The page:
On Thursday, I published a reproof of Pieter Friedrich, a religious fundamentalist who, in a series of subreptitious tweets, accused me of conspiring with Tulsi Gabbard to videotape a fake campaign rally wherein an actress would ask a question about Gabbard’s financial ties to the RSS. I prefaced my essay with an expression of distaste for the business—needed, but distasteful—of exposing the fatuity of my fellow journalists, the vast majority of whom are paid to proliferate and reinforce the propaganda of the American Empire: we must disassemble their multilayered mendacity, but it is so much more rewarding to produce our own independent content. Alas, forty-eight hours after the fall of Mr. Friedrich, another fabulist emerges from the smoggy bog to deepen the pollution of the corporate media: Lisa Lerer, a writer for The New York Times and a woman embalmed within her inextricable connections, and morally bankrupt loyalty, to the Democratic Party establishment.
Early Saturday morning, the Times published Lerer’s essay: “What, Exactly, is Tulsi Gabbard Up To?” Titled less as a question than as a declaration, Lerer’s piece is the latest in a voluminous store of letters in which writers express their dyspeptic concern that Gabbard is fostering disunity in the Democratic Party. The charge, articulated as clumsily by Lerer as it was by Aaron Rupar and Molly Jong-Fast, is that Gabbard has profaned the moral sanctity of the Democratic Party by questioning the integrity of the Party’s presidential primary process. Most conspicuously and controversially, she has condemned the polling system—its criteria as well as its execution—whereby candidates are invited to or excluded from televised debates. Her criticism ought to be utterly uncontroversial, rooted as it is in demonstrable fact, but the party establishment takes umbrage with her sacrilegious skepticism, and it has sent its rottweilers in the corporate media to overwrite her message.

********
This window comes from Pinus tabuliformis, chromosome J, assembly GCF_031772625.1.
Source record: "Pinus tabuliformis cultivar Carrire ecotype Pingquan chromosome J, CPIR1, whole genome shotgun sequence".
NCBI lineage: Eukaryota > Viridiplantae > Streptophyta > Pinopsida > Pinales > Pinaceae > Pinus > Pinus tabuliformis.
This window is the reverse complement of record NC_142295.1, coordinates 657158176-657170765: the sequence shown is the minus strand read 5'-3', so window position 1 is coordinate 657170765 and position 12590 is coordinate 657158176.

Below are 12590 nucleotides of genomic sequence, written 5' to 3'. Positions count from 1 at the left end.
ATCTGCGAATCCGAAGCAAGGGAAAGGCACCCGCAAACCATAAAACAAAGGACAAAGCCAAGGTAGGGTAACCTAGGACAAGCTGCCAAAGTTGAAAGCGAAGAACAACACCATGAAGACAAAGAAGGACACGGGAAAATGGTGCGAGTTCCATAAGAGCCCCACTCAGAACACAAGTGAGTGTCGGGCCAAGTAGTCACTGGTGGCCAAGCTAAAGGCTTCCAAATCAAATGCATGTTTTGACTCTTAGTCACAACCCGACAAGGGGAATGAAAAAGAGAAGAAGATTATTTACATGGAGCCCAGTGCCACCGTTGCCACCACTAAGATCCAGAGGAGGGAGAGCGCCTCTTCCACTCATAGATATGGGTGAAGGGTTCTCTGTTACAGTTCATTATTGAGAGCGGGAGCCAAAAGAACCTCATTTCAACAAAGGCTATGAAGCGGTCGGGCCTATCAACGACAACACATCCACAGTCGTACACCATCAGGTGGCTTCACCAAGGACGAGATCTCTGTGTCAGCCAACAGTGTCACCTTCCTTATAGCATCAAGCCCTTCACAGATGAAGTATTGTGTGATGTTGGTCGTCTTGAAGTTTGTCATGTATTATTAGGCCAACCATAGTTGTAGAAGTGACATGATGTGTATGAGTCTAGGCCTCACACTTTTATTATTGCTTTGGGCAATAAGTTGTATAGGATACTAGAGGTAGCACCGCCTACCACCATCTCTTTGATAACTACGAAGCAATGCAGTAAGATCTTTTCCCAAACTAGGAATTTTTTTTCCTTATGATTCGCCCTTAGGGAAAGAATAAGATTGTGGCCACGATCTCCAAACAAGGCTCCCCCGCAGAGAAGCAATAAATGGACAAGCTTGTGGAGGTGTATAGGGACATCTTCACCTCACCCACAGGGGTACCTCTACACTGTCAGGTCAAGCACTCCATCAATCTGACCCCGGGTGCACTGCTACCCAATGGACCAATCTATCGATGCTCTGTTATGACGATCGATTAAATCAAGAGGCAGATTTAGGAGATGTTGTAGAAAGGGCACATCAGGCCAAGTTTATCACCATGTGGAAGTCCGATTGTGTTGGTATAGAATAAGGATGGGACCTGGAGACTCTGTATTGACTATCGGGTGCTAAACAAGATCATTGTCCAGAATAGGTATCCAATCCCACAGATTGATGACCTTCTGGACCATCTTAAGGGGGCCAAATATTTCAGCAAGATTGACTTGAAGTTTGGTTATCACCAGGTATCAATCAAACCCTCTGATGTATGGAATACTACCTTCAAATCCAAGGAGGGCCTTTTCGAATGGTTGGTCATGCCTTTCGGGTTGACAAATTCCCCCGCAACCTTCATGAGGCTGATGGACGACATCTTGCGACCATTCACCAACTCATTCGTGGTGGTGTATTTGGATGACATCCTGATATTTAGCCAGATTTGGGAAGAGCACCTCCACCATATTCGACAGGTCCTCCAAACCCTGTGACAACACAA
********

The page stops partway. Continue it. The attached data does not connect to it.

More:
However, Gabbard’s most recent challenge pertains not to the polling system, but to the delegate system in the state primaries and caucuses. For all of the inexorable attention paid to polling in the media, there is suspiciously slight “official interest” in the delegate tallies, likely because a serious examination of such would reveal the sickly undemocratic principles of our so-called democracy. The delegate system, a term that is more than incidentally authoritarian, achieved popular interest in the summer of 2016, when Bernie Sanders netted far fewer delegates at the Democratic National Convention than his performances in the primaries and caucuses would suggest. This nonplussing inversion, further complicated by WikiLeaks’s invaluable revelations that the Democratic National Committee (DNC) was conspiring against Sanders from the start of his presidential campaign, led to calls for intraparty reform.